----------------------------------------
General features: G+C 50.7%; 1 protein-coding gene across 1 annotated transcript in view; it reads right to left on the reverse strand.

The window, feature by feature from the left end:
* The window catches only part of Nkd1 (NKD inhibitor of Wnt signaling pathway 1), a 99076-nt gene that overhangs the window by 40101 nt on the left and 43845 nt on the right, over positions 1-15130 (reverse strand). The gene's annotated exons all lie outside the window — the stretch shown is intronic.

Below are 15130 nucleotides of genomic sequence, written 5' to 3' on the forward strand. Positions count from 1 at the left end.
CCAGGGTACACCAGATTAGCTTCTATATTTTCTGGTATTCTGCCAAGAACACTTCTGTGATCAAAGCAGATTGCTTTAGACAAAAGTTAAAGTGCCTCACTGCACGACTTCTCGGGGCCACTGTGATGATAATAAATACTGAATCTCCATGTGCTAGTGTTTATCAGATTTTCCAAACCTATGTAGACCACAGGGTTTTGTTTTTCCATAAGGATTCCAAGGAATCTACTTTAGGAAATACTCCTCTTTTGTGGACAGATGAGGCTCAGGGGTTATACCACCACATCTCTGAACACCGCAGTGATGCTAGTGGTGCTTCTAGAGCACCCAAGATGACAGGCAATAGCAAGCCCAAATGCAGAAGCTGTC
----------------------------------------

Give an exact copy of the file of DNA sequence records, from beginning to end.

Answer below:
General features: G+C 50.7%; 1 protein-coding gene across 1 annotated transcript in view; it reads right to left on the reverse strand.

The window, feature by feature from the left end:
* The window catches only part of Nkd1 (NKD inhibitor of Wnt signaling pathway 1), a 99076-nt gene that overhangs the window by 40101 nt on the left and 43845 nt on the right, over positions 1-15130 (reverse strand). The gene's annotated exons all lie outside the window — the stretch shown is intronic.

Below are 15130 nucleotides of genomic sequence, written 5' to 3' on the forward strand. Positions count from 1 at the left end.
CCAGGGTACACCAGATTAGCTTCTATATTTTCTGGTATTCTGCCAAGAACACTTCTGTGATCAAAGCAGATTGCTTTAGACAAAAGTTAAAGTGCCTCACTGCACGACTTCTCGGGGCCACTGTGATGATAATAAATACTGAATCTCCATGTGCTAGTGTTTATCAGATTTTCCAAACCTATGTAGACCACAGGGTTTTGTTTTTCCATAAGGATTCCAAGGAATCTACTTTAGGAAATACTCCTCTTTTGTGGACAGATGAGGCTCAGGGGTTATACCACCACATCTCTGAACACCGCAGTGATGCTAGTGGTGCTTCTAGAGCACCCAAGATGACAGGCAATAGCAAGCCCAAATGCAGAAGCTGTC